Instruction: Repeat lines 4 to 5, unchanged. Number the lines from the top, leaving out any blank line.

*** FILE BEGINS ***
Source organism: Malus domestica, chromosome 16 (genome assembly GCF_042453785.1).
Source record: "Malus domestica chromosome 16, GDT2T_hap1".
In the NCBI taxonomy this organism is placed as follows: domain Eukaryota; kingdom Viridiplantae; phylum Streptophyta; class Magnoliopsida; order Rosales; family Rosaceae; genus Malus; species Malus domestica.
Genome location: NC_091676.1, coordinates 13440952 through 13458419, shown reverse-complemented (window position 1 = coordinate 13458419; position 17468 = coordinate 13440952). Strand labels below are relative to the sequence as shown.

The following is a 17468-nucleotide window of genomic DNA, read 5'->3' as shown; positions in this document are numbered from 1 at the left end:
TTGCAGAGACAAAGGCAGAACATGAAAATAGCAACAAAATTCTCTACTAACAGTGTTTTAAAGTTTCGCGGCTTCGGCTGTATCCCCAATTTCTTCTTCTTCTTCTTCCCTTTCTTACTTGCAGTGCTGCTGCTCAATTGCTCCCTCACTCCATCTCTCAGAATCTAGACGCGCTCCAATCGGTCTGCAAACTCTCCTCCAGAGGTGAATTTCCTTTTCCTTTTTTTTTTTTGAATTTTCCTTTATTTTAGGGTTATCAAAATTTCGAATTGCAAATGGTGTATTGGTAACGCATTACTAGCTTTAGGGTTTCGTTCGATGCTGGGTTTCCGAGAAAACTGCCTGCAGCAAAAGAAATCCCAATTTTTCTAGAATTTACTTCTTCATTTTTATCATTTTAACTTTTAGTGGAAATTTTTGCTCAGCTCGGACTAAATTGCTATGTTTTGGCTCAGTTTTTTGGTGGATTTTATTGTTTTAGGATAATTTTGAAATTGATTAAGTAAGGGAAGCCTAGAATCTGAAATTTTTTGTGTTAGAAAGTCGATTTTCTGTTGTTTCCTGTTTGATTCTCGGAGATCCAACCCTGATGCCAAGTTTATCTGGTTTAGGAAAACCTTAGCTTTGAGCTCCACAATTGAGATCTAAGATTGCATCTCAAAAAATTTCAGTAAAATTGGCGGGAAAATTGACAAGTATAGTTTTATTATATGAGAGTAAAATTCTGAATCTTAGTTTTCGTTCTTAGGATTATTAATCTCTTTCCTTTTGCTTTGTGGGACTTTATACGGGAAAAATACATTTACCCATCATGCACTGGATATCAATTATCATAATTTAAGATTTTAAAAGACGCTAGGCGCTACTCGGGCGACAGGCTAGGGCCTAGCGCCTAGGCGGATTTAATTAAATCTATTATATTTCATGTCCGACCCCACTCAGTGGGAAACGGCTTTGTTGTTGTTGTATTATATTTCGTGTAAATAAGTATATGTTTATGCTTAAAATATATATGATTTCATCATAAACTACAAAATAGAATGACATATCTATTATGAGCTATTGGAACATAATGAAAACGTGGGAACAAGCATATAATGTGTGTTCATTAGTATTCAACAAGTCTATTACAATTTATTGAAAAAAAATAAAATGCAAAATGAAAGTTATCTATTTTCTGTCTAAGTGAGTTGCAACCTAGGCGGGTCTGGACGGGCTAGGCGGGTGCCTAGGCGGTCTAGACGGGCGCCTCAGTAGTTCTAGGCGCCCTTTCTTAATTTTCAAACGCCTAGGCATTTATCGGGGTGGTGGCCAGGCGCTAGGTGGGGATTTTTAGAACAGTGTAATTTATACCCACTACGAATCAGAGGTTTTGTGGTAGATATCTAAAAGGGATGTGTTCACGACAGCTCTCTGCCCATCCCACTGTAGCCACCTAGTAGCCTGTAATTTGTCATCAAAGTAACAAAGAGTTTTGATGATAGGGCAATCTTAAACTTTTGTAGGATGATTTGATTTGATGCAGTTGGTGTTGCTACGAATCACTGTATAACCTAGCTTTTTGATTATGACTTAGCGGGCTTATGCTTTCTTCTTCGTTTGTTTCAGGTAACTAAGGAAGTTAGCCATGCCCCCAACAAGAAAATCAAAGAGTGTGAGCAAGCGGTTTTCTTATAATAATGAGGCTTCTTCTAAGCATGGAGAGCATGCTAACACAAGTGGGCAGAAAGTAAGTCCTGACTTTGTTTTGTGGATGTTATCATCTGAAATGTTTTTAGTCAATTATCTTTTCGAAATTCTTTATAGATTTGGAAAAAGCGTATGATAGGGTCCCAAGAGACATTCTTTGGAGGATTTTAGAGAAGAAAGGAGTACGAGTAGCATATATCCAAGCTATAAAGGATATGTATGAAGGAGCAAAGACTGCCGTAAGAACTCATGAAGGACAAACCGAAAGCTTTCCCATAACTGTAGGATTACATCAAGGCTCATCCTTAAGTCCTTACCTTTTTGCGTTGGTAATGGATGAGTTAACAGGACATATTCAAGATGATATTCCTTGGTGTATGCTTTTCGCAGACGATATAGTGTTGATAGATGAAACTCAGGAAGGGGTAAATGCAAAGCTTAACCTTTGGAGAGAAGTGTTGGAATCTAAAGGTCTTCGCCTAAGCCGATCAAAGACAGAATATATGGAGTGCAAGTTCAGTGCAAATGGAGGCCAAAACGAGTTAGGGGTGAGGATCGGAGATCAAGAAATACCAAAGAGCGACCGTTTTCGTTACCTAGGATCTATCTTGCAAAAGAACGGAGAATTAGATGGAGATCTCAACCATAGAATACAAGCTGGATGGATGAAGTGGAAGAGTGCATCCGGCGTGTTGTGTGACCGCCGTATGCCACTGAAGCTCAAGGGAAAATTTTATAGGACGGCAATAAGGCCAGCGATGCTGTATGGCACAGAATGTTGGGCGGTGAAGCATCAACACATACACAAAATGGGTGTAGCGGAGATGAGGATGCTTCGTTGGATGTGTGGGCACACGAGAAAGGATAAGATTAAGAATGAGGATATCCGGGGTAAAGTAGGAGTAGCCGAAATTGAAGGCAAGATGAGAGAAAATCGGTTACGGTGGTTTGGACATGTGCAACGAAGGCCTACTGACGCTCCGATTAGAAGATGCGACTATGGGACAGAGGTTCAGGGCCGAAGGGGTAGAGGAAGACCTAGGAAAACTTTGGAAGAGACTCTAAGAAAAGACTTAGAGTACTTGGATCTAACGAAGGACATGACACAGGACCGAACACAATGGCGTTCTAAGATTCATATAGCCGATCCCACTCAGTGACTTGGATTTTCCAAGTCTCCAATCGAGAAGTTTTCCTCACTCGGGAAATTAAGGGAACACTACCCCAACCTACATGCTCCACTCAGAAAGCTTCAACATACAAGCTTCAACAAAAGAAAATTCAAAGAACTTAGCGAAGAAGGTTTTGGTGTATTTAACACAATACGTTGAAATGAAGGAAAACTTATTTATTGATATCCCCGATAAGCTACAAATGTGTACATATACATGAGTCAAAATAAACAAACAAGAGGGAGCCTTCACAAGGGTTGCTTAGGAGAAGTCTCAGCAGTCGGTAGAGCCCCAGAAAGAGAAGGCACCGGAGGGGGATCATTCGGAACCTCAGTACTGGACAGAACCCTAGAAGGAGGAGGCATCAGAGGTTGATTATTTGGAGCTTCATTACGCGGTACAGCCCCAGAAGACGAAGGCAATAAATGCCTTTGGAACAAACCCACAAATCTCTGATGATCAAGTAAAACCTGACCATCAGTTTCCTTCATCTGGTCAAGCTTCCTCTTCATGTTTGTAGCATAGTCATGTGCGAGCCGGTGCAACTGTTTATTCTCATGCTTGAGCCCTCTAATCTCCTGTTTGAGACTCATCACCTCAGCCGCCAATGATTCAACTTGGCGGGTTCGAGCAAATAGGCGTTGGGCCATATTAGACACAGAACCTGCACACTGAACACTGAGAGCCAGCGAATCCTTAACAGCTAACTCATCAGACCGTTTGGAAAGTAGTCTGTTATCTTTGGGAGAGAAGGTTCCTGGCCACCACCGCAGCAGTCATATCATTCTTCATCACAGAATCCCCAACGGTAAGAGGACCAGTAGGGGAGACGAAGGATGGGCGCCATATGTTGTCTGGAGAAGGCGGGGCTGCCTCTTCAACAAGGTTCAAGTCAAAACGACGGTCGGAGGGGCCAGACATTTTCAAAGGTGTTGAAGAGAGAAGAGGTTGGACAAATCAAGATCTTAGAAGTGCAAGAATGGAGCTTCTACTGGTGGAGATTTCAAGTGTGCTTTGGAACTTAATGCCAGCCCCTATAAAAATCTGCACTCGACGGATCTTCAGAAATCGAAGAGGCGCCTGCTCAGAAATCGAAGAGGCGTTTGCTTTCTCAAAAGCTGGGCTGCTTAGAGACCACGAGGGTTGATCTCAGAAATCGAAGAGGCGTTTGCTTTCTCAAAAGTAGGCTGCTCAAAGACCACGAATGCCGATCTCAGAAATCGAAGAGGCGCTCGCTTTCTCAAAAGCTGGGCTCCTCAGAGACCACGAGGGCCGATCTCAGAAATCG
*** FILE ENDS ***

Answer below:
Genome location: NC_091676.1, coordinates 13440952 through 13458419, shown reverse-complemented (window position 1 = coordinate 13458419; position 17468 = coordinate 13440952). Strand labels below are relative to the sequence as shown.

The following is a 17468-nucleotide window of genomic DNA, read 5'->3' as shown; positions in this document are numbered from 1 at the left end: